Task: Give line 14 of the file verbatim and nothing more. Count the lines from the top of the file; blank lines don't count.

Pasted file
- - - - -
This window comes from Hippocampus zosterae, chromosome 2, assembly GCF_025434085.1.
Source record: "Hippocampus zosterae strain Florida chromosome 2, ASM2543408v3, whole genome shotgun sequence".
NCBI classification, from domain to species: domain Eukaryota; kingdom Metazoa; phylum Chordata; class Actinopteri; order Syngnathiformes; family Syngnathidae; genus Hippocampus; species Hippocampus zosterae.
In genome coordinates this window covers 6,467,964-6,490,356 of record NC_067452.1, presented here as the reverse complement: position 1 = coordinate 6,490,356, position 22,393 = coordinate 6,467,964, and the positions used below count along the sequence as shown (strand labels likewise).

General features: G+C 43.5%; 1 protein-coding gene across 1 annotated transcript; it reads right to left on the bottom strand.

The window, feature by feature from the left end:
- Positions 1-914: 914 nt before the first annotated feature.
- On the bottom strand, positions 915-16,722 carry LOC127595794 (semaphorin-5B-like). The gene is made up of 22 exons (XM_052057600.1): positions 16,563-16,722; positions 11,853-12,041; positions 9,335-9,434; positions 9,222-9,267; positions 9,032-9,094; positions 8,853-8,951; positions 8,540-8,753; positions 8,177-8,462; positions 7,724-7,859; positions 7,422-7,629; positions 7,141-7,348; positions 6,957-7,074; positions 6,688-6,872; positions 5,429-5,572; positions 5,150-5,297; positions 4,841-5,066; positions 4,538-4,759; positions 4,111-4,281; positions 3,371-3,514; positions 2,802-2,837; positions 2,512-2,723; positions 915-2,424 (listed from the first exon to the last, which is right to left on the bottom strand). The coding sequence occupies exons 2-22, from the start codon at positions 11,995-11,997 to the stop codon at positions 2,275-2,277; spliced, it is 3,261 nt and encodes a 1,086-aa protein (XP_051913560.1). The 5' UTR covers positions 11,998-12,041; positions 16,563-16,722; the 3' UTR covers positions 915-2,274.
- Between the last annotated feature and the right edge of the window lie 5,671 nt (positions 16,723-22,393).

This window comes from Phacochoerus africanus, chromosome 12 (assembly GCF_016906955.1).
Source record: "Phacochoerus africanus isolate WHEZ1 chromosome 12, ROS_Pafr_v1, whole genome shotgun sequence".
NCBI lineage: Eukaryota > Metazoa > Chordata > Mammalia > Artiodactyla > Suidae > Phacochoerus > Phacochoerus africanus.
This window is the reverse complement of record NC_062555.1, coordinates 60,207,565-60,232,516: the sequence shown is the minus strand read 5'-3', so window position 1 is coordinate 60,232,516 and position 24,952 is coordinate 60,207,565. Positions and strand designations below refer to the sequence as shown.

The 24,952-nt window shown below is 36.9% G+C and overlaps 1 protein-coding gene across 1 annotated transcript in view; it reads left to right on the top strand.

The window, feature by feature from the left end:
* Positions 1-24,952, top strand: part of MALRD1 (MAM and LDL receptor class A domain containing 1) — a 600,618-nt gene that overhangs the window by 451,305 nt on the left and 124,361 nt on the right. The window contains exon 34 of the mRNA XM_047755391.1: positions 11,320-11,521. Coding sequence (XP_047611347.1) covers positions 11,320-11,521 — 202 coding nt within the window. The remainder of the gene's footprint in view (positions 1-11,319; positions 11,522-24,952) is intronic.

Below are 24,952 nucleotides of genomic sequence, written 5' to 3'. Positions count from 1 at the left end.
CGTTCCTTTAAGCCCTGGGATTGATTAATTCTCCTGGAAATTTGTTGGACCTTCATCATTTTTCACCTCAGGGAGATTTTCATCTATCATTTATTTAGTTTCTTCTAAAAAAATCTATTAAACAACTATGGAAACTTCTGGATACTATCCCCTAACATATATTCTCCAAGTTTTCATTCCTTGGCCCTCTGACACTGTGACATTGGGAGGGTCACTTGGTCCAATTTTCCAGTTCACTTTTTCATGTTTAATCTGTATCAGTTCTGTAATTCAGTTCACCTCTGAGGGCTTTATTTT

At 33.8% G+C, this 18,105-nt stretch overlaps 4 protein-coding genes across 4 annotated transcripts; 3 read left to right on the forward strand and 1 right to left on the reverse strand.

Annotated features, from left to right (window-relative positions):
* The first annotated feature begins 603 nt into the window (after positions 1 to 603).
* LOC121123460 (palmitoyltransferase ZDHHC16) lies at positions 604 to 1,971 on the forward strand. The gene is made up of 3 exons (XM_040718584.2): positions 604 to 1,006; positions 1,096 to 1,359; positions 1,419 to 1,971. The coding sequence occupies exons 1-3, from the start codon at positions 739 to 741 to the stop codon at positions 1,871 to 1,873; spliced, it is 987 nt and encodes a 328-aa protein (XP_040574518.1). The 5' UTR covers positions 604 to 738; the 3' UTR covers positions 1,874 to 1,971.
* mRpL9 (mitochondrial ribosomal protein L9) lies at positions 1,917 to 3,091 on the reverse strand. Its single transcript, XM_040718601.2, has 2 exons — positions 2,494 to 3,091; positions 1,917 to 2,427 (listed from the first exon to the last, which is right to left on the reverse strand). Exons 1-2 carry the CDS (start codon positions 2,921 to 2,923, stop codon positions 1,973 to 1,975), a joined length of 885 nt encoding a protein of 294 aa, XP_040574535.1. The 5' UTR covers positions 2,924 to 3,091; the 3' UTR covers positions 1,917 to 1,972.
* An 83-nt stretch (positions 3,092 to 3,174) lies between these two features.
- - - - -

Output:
The 24,952-nt window shown below is 36.9% G+C and overlaps 1 protein-coding gene across 1 annotated transcript in view; it reads left to right on the top strand.